Sustainability, Reproducibility, Accessibility.

Ben Schmidt, March 29, 2015

Three of the grand questions surrounding digital scholarship are:

  1. Sustainability: Will the project last for years as does an article? Does it matter if it, like a book, can remain theoretically readable for centuries?
  2. Reproducibility: When it makes research claims dependent on underlying algorithms, is it possible for the algorithms to be interrogated or altered?
  3. Accessibility: Is it structured in a way that, in practice or in theory, allows the greatest possible number of people to take advantage of it, regardless of institutional/national affiliation, physical disability, ability to pay, or operating ecosystem?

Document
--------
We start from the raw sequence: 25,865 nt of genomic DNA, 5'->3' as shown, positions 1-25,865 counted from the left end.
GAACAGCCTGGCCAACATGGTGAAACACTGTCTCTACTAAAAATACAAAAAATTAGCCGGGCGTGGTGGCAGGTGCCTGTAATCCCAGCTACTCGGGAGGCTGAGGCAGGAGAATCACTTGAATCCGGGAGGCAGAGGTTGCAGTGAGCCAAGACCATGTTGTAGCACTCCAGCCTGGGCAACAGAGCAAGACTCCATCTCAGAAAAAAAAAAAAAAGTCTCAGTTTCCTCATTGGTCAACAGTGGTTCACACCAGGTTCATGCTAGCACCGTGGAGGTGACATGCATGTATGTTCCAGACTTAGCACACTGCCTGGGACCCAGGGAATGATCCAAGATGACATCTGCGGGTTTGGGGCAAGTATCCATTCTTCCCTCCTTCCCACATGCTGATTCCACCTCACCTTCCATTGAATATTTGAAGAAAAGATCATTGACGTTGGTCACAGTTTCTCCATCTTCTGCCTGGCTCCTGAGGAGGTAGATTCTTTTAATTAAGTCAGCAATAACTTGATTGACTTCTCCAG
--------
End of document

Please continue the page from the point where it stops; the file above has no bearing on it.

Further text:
Bookworm is challenged on several of these levels, so I want to talk about

  1. The advantages of the project from the standpoint of accessibility, sustainability, and reproducibility, and
  2. Some of the ways we can start overcomoing long-term challenges of sustainability in particular.

Here are our sins, by each of the headers:

  1. As an indexing project that allows for multifaceted views into an archive, it relies heavily on a server-API architecture to actually be running for any results to be accessible. For the medium term, I believe it is appropriate to hope that